From England, to South Korea.

In April of this year I spent my Easter break in South Korea. It was my first visit to Korea and first time going abroad; an out of character spontaneous decision. Let’s be honest, most Brits lack knowledge about Korea unless they’re a kpop or kdrama enthusiast. I’m not interested in the Korean celebrity scandals, the latest boyband music videos nor mask a kpop/kdrama obsession by pretending to be well informed of other aspects that are part of South Korean history or culture. I visited here, and last month moved to Incheon for my own personal reasons.

If you came to this post in the hope of reading about SM Entertainment’s store, concert experiences and gossip, what is it like to be an English teacher here, or about the night life of young adults prehaps you might not be interested in this post. Nevertheless I’d like to share some of my experiences so far.

Travelling

After an unconfortable yet not completely unplesant 11 hour flight from London, I was quite sleepy from not being able to sleep on the plane; despite this my eyes were transfixed on such new unfamiliar surroundings that I almost forgot about my tiredness, proceeding onwards in anticipation of the following twelve days.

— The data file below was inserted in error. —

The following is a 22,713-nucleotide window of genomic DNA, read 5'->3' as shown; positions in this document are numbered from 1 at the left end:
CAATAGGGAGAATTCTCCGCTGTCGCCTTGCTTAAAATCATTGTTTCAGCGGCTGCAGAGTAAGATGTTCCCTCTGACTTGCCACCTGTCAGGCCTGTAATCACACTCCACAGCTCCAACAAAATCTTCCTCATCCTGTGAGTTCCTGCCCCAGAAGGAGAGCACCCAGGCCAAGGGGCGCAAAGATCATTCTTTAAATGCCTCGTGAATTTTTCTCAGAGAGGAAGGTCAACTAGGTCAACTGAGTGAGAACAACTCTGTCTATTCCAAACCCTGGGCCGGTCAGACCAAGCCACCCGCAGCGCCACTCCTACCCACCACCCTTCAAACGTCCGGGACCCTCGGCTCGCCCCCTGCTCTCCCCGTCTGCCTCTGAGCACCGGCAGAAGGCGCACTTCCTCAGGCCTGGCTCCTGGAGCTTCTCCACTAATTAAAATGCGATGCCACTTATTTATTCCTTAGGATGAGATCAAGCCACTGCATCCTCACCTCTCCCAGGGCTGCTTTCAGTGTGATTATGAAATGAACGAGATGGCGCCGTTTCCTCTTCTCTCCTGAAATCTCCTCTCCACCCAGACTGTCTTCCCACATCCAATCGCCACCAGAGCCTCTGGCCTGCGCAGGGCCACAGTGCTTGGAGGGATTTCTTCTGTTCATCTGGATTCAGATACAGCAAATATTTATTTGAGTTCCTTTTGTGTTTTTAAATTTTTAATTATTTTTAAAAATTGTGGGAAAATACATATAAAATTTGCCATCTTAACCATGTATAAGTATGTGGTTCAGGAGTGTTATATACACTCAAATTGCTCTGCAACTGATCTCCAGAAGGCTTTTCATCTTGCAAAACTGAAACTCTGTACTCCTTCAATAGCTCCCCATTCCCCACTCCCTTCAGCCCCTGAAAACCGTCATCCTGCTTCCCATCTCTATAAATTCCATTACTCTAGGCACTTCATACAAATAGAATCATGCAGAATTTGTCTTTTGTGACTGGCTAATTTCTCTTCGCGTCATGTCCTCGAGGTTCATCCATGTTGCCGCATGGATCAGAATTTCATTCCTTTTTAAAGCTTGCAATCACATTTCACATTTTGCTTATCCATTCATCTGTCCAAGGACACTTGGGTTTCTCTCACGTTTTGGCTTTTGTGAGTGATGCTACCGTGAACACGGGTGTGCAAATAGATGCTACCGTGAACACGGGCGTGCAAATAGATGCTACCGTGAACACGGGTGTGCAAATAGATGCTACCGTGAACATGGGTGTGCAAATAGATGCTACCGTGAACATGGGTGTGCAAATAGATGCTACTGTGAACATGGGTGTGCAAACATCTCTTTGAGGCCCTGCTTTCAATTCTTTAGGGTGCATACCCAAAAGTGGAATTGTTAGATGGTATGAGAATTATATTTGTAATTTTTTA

Travelling around Seoul and nearby cities mainly revolves around using the subway system which is accessible with a similar payment system as London’s Oyster Card payments: alternatively called Tmoney (some contactless bank cards are also accepted). Tmoney travel cards are easily and cheaply available from most convenience stores in Korea. The bus services are frequent enough; it’s rare to have to wait longer than 10-15 minutes. To aid your travelling experiences, there are apps which are part in English and part in Korean: examples include KakaoBus, Incheon Airport Guide and KTG – Public Transit Route.

Intergrating

Most parts of Incheon aren’t populated by many caucasiens, so occasionally each day I catch the glimpses of stares from Koreans; not neccassarily in an uncomfortable or rude way must I add. If intergrating with foreigners in Korea would make you feel more comfortable, particularly due to language barriers, then Seoul is mainly where you can find such connections. Personally I have limited experiences with social net working apps that are centred around connecting English speaking Koreans and foreigners, although I have heard that MEEFF and HelloTalk are convenient; just be aware that these kind of apps aren’t always neccassarily about making friends and getting help but are occassionally used as dating apps.

Food, cafés and resturants

There is such an array of choices for places to eat and drink at, that you’ll feel like you can’t control your impulses to not eat everything like Augustus Gloop. Compared to desserts cafés in the UK, you’ll discover sweet threats that you’ve previously only dreamt of: rainbow swiss rolls, cheesecakes decorated with macarons, hundreds of different varieties of Bingsu (-shaved ice), fruit beverages with jelly and cream floating on top. Oh, and Korea seems to have an obsession with making ‘everything’ Watermelon flavoured.